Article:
My friend Geoff says I should write an article on Greg Dyke, comparing him to Aristotle

I looked around the other day and realised that encouragement had gone. Remember encouragement? You'd do something, however trivial, and there'd always be someone near at hand to mark your achievement: a word from teacher about how your essay on the adventures of a penny had been your best work so far; a whispered acknowledgement from a new girlfriend that you were an altogether better kisser than Denis Roberts.

Later on in life, at Littlewoods Mail Order Stores, there was the foreman who told the entire canteen that no one would ever beat my record of processing 50 ironing boards in under 60 minutes, the sales manager at British Enka who reckoned my meticulous stock-book management marked me out as a person who could go places in rayon, and the chief librarian who gave me an afternoon off because of the enthusiasm I brought to my morning task of running a heavy black-inked roller over the racing results in the daily papers.

During undergraduate days at Birkbeck, there was the scribbled comment on my feudalism essay from Ronald Fletcher ("shows a genuine sociological imagination"), and throughout my years as a lecturer at York, all those regular handwritten notes from the vice-chancellor, Lord James: "Dear Laurie, Congratulations on the publication of Deviance and Society. I look forward to reading this in the near future." And when my sociological imagination faded in the early eighties - and I realised I could make more money popping up on television than writing turquoise tombstones for Routledge - there was that letter from my Granada producer, Jeremy Fox, which talked of "natural televisual talent".

In Games People Play, Eric Berne argued that we all require a certain number of reassuring strokes. Some, like research scientists, can manage with a stroke every three years; others, like actors, want dozens every night. But he had nothing to say about the way such strokes are chronologically distributed, about how there comes a point in life, somewhere after 50, when you are not only expected to survive without a single pat of recognition but are positively enjoined to become a full-time stroker of other people's egos.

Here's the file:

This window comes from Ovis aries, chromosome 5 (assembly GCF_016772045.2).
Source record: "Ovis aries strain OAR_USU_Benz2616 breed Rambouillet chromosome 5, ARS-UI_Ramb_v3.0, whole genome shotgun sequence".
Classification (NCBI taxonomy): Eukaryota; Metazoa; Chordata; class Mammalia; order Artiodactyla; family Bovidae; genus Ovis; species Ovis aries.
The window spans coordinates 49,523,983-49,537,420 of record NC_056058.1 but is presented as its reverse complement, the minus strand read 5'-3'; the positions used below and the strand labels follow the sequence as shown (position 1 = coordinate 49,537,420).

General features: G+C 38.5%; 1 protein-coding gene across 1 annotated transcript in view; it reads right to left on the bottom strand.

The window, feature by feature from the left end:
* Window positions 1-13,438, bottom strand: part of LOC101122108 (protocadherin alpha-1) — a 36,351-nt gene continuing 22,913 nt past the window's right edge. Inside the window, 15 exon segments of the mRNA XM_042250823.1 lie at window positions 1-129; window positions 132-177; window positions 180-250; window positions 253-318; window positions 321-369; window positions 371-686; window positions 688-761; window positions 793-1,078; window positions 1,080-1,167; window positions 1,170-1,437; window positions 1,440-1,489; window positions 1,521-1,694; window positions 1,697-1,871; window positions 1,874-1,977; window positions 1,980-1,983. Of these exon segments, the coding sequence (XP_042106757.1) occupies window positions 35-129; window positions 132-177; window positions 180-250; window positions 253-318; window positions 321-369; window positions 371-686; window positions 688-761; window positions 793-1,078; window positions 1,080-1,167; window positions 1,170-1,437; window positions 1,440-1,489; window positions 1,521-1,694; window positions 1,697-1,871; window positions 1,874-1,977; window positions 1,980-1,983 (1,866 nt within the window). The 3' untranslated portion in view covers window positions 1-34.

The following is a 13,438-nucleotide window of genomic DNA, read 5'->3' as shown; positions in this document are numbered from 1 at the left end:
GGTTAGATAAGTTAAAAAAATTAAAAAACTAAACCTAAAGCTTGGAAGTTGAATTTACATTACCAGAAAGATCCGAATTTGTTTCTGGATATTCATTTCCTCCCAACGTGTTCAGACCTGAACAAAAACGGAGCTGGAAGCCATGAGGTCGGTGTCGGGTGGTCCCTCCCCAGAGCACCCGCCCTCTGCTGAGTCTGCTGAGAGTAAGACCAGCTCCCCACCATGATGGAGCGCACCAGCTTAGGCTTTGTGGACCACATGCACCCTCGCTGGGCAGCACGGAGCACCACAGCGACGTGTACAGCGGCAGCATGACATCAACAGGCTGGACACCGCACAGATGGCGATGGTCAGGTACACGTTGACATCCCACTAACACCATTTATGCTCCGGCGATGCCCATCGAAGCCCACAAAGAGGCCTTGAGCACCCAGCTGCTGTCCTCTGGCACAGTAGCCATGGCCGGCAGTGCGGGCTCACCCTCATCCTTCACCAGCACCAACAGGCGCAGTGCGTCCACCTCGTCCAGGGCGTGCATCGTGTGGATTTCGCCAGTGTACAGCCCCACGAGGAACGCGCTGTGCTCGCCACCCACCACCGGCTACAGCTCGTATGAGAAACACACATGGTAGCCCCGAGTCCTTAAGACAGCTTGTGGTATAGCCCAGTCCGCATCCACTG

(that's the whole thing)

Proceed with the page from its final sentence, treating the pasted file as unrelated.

Much of my life is now taken up with that activity. In the past week alone, I've marvelled at my youngest grandchild's ability to kick a football in a relatively straight line, endlessly enthused about my BBC researcher's talent for finding the capital of the Cayman Islands on the Internet and gone into rhapsodies over my former partner's exhibition of dreary watercolours in the concourse of City University. This, I now realise, will be the pattern for the future. Even as I'm dying from cancer of the everything, I will have to retain enough energy to stroke my solicitous hospital visitors, heartily congratulate them on finding the right ward and relentlessly marvel at their ability to find fat grapes in late November.

Geoff was sympathetic when I explained the problem to him in the Hope. "It's a question of balance," he told me. "As you get older, you must make a habit of over-praising others. Write an article about Greg Dyke comparing him to Aristotle, drop a note to Peter Wilby at the NS saying that he's now assumed the mantle of Kingsley Martin, send flowers to Janet Street-Porter congratulating her on turning the Independent on Sunday into a newspaper of record."

But would that ensure a little reciprocity? "Not immediately," he said. "But you never know. It might just ensure an obituary that didn't rely too heavily upon the phrase, 'constantly whingeing'."

This article first appeared in the 06 December 1999 issue of the New Statesman, My night with Mad Frankie Fraser